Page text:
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Death in the Crease
The Pro Series: Book Two
By Richard Curtis
OPEN ROAD INTEGRATED MEDIACopyright © 1975 Richard Curtis
All rights reserved.
There's a famous poem that starts, "April is the cruelest month." That may be true for poets, but in my line of business—professional sports—April is the most happy month. It's the month in which baseball season opens, basketball and hockey playoffs get underway, golf tournaments make a swing into the thawing north, tennis and track come outside, and sports groupies strip down to the minimum apparel tolerated by law. In April we shed the morbidity of winter and join hands in a kind of orgiastic communion of spectatorship. It is no accident that all of this coincides with the Easter and Passover holidays, themselves vestiges of profligate fertility rites conducted during planting time in days of yore. Myself, I look my vacation for April. Let others winter in Palm Beach or summer in Ireland; I take two or three weeks in mid-April through early May, and I attend. If I can't cadge free tickets from my friends in league or commission offices, I buy them at the box office; if I can't get them there, I buy them from scalpers at outrageous tariffs; if the scalpers don't have them, I watch the games on television, sometimes firing up three sets at once so I can catch every moment of action from every source.
Obviously, the guy who wrote "April is the cruelest month" never sat in Shea Stadium when Pearl Bailey threw out the first ball, or stood for Kate Smith's rendition of "God Bless America" at the opening round of Stanley Cup Playoffs. And just as obviously, anybody who waxes as rhapsodic as I do about April is going to be pretty ticked off if something comes up to prevent him from indulging his passion for sports that month. It shouldn't be difficult to imagine, then, how profoundly upset I was to get a phone call from Vincent Sturdevant, president of the National Hockey League, asking if I'd be willing to undertake a secret assignment that happened to coincide with these two or three weeks a year for which I live. But Sturdevant's request was couched in terms equivalent to a command, and a man in my position could not afford to refuse a command from a man in his. At least, not out of hand; I was obliged to fly up to Montreal, where the NHL is headquartered, and hear the proposition out. He would not give me a clue about it over the phone.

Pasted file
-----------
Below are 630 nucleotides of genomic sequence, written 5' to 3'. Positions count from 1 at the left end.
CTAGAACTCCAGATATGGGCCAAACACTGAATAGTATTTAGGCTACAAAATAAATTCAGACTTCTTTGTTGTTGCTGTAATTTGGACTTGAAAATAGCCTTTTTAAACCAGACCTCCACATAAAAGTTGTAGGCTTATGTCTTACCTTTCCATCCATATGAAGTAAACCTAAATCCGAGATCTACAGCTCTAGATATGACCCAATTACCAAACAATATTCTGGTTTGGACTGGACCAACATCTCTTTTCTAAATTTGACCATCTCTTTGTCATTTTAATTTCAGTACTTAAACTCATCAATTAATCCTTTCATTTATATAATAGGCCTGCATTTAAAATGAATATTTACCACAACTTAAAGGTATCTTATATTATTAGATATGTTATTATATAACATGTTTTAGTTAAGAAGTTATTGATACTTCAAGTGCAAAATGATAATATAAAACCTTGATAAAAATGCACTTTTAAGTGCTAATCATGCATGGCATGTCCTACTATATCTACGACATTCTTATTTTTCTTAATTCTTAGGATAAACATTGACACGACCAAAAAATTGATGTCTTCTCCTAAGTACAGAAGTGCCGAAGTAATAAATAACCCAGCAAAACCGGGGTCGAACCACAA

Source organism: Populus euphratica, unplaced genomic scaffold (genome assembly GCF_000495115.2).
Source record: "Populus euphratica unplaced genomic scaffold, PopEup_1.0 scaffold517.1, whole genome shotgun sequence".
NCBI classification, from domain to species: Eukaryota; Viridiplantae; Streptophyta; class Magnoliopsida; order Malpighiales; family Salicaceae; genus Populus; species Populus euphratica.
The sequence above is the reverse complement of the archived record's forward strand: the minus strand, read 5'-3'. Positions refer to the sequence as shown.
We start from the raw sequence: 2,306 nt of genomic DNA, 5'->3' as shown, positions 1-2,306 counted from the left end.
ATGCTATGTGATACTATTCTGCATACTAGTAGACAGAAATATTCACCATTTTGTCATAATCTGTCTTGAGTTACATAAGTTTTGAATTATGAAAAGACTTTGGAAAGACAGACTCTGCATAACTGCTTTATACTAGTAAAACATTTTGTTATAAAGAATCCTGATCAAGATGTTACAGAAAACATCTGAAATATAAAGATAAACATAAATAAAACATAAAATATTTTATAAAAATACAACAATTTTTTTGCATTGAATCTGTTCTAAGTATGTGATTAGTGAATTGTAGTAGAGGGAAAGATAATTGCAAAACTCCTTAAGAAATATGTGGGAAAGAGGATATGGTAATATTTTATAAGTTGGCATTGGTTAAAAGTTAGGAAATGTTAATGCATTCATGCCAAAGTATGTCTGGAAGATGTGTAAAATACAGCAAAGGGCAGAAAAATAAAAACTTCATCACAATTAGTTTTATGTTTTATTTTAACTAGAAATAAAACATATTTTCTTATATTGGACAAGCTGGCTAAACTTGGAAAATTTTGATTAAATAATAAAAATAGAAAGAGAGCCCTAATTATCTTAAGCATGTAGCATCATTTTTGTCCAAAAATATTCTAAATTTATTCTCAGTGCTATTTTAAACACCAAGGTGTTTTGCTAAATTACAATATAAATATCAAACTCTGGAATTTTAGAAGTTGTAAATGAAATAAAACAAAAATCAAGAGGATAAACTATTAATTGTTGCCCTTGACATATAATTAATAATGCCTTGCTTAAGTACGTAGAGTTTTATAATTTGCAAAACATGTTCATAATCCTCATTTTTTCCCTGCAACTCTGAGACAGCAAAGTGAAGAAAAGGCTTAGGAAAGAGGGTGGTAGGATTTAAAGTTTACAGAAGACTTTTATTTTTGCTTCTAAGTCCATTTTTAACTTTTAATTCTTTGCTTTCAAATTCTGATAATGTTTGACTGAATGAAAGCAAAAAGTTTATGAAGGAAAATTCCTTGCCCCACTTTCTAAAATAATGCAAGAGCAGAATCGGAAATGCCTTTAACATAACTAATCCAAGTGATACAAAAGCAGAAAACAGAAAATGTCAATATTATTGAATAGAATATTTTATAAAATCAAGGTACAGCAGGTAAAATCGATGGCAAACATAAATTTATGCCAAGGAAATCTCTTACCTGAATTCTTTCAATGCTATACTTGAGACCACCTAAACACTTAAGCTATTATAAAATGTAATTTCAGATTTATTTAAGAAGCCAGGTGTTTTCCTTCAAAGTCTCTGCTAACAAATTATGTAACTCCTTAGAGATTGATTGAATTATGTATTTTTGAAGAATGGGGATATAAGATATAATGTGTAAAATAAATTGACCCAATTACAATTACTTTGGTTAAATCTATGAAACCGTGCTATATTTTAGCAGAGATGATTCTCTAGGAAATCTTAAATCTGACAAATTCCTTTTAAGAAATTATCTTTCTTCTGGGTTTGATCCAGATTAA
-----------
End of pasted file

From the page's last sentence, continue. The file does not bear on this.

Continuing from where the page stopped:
Which is how I came to be sitting in the death-seat of a windy, creaky, and none-too-stable MG darting in and out of the interstices between leviathan gasoline trucks and tractor trailers coming off the Triborough Bridge heading for Long Island, a little before eight on a Friday morning in mid-April. The driver was my secretary Trish, and possibly the only thing that kept my rage and depression from being total was the sight of her long legs, exposed to within a millimicron of her crotch, operating the pedals of the car.
At any other time, this sight is one of life's keener pleasures. And if the girl is a horrendous driver, which Trish was, this diversion also saves wear and tear on the nerves. You don't have to watch the road, ducking and flinching with each narrowly-averted catastrophe; you just fixate on those dimpled knees at the juncture of well-muscled calves and alluringly tapered thighs as her feet depress clutch, throttle, and brake in ever-changing combinations, like a dancer improvising to music she's never heard before. And if she rams into an ice-cream truck or a Greyhound bus, you go to your death oblivious, your last conscious thought being how great those legs would be wrapped around your waist as you plumb the velvet delights between them.